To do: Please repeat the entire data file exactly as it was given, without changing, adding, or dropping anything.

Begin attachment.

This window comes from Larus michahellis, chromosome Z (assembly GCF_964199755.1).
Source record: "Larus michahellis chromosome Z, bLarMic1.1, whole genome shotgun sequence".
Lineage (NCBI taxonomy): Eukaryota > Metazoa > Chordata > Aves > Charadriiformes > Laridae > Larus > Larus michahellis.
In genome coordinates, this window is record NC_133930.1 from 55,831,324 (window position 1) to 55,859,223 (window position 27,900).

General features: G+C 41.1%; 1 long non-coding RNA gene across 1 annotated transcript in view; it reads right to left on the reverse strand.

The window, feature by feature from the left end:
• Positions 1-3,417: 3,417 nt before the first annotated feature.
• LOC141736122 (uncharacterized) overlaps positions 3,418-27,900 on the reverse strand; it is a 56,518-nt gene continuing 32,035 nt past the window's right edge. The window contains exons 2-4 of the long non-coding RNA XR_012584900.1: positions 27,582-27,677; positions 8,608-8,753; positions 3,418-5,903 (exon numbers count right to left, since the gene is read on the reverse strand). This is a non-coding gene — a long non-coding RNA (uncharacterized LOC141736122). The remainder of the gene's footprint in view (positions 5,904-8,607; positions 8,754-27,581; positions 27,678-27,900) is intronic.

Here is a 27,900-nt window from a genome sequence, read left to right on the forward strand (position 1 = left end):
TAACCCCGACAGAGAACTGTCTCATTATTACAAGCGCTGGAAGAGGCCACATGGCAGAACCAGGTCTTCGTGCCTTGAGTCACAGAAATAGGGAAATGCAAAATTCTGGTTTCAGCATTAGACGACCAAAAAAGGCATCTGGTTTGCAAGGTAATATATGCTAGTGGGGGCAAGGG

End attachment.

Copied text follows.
This window comes from Larus michahellis, chromosome Z (assembly GCF_964199755.1).
Source record: "Larus michahellis chromosome Z, bLarMic1.1, whole genome shotgun sequence".
Lineage (NCBI taxonomy): Eukaryota > Metazoa > Chordata > Aves > Charadriiformes > Laridae > Larus > Larus michahellis.
In genome coordinates, this window is record NC_133930.1 from 55,831,324 (window position 1) to 55,859,223 (window position 27,900).

General features: G+C 41.1%; 1 long non-coding RNA gene across 1 annotated transcript in view; it reads right to left on the reverse strand.

The window, feature by feature from the left end:
• Positions 1-3,417: 3,417 nt before the first annotated feature.
• LOC141736122 (uncharacterized) overlaps positions 3,418-27,900 on the reverse strand; it is a 56,518-nt gene continuing 32,035 nt past the window's right edge. The window contains exons 2-4 of the long non-coding RNA XR_012584900.1: positions 27,582-27,677; positions 8,608-8,753; positions 3,418-5,903 (exon numbers count right to left, since the gene is read on the reverse strand). This is a non-coding gene — a long non-coding RNA (uncharacterized LOC141736122). The remainder of the gene's footprint in view (positions 5,904-8,607; positions 8,754-27,581; positions 27,678-27,900) is intronic.

Here is a 27,900-nt window from a genome sequence, read left to right on the forward strand (position 1 = left end):
TAACCCCGACAGAGAACTGTCTCATTATTACAAGCGCTGGAAGAGGCCACATGGCAGAACCAGGTCTTCGTGCCTTGAGTCACAGAAATAGGGAAATGCAAAATTCTGGTTTCAGCATTAGACGACCAAAAAAGGCATCTGGTTTGCAAGGTAATATATGCTAGTGGGGGCAAGGG